Hun Sen has always ruled with a carefully modulated reprisal that wavered between violence and reconciliation, but slipping into a more authoritarian reign was sparked by the recent parliamentary elections in 2013, when the opposition won CNRP 55 seats in the National Assembly – a win of 26 seats while Hun Sen's party 22. The race was close enough that the opposition claimed they had won, with the exception of manipulating the voter registration process.

In local elections last year, the CNRP showed a similar dramatic upward trend.

The Results It was alarming news for Hun Sen, 65, who insists he will serve for another five years.

Hun Sen is honored to put an end to the protracted threat of the Khmer Rouge, the radical communist group whose genocidal rule in 1975-79 had nearly 2 million dead. A Khmer Rouge officer himself, Hun Sen, ran to neighboring Vietnam, with whose army he returned to expel his former comrades. He became prime minister in a Hanoi-backed regime and fought against the Khmer Rouge guerrillas until the 1990s.

More recently, he led a period of impressive economic growth that helped finance infrastructure expansion, his big campaign

But with economic growth came corruption, land grabbing and nepotism, as well as a culture of impunity broken justice system is typical.

The demographics also seem to work against Hun Sen's party. A younger generation, without knowing first hand the history of war and instability in their country, will pay less attention to its warnings. Economic growth and the expanded horizons associated with a networked, globalized world increase expectations.

The breadth and depth of Hun Sen's crackdown is a break with his historical behavior, where he teased, mocked, threatened, and committed violence against his enemies, but at least they paid lip service to the norms of democratic rule.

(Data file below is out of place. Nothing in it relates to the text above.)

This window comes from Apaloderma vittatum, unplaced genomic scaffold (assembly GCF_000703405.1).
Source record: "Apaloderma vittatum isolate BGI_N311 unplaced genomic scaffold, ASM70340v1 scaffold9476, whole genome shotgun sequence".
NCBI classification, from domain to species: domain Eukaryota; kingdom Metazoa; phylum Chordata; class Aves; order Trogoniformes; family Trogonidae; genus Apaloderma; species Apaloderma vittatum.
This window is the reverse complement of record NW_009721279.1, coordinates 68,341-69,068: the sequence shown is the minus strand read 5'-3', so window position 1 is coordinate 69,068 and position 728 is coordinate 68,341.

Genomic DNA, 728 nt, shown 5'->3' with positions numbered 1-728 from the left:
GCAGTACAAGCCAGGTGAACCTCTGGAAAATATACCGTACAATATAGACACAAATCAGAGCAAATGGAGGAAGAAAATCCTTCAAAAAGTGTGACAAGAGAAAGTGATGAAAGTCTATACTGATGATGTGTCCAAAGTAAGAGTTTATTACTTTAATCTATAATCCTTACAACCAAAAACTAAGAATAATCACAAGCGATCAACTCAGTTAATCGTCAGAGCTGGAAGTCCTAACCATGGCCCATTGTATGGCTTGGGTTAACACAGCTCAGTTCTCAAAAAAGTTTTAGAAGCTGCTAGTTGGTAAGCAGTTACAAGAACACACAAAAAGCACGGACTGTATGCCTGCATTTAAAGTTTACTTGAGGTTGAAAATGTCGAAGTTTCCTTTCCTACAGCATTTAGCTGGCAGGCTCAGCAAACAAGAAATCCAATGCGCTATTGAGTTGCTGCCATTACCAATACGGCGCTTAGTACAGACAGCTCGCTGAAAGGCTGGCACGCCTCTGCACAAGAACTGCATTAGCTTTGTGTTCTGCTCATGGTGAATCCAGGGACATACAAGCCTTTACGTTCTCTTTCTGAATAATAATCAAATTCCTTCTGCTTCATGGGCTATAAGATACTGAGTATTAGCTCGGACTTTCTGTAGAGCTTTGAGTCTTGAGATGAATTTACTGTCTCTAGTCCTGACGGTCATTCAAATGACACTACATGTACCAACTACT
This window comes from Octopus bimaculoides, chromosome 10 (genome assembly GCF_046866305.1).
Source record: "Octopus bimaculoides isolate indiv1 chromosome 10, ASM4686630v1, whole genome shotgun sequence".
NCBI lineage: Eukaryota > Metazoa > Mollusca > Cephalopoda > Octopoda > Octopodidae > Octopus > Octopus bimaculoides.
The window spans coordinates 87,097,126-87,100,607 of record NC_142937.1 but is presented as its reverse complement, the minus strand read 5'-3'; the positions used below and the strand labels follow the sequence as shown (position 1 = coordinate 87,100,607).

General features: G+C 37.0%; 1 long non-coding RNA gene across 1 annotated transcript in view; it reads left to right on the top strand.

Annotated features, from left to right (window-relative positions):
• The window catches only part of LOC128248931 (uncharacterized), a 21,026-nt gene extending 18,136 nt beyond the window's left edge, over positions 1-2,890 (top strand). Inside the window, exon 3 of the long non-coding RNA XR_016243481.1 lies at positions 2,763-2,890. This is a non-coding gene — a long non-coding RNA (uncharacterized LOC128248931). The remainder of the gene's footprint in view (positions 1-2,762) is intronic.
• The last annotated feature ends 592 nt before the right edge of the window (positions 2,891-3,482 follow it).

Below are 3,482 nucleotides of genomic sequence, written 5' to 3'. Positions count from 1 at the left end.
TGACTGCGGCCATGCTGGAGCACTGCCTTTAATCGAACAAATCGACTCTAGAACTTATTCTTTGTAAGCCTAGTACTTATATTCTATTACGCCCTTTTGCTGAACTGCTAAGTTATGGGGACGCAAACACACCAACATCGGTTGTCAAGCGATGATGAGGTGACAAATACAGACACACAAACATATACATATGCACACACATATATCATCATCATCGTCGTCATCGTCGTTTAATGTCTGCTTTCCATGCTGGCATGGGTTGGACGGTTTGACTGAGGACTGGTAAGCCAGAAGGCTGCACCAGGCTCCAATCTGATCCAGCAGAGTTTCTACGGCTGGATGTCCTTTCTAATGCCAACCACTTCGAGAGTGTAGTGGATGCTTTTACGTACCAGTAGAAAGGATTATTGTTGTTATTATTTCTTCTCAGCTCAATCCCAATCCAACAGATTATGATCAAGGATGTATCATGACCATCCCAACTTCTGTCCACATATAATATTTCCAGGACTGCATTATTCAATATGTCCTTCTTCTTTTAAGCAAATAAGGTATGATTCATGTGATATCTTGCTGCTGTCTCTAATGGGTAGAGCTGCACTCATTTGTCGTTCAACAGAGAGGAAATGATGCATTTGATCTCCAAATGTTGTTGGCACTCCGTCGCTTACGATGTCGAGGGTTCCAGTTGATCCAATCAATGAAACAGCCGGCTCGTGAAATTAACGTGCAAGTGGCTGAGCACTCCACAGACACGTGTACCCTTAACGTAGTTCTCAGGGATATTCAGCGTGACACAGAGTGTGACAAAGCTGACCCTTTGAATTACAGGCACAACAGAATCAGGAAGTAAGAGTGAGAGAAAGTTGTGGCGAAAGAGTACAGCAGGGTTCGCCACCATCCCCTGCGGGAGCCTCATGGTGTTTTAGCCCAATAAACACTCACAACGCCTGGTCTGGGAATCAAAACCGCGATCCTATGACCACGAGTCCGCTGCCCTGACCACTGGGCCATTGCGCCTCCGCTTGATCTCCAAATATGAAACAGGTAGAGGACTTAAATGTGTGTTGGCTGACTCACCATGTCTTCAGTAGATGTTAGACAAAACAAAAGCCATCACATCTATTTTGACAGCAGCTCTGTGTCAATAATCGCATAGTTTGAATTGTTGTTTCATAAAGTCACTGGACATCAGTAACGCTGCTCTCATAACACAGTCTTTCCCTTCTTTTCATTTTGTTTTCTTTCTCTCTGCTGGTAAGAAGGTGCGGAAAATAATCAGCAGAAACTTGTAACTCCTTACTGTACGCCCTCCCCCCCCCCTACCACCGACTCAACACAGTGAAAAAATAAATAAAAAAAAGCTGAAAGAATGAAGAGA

That seems to be everywhere now, said Sebastian Strangio, author of a biography of the Prime Minister of 2014.

Hun Sen was committed to the Western donor countries that funded the massive peacekeeping and nation-building UN mission to rehabilitate Cambodia in 1992-1993 , The introduction of liberal democracy as a replacement for the classic communist one-party state Hun Sen was part of the agreement.

Further financial aid was needed for the development of Cambodia, so that Hun Sen could at least maintain a democratic framework to meet its needs benefactors. They tolerated a strong man who might not have been desirable but able.

If the election results of 2013 and 2017 were Hun Sen's motivation for its opponents, China was the trailblazer, Strangio said, making Western development aid obsolete by providing infrastructure loans worth hundreds of millions of dollars and other forms of finance short runs.

Beijing gains a solid political ally in Southeast Asia that can be relied on in international forums to support China's position on issues such as territorial disputes in the South China Sea.

"Over the past year, we've seen the government push back the freedom zones it once held in Cambodia against Western giver governments," Strangio said. 19659031] "Now the government no longer needs Western support, and it is able to adapt the Cambodian political landscape more in line with their long term of office and their current political interests," he said.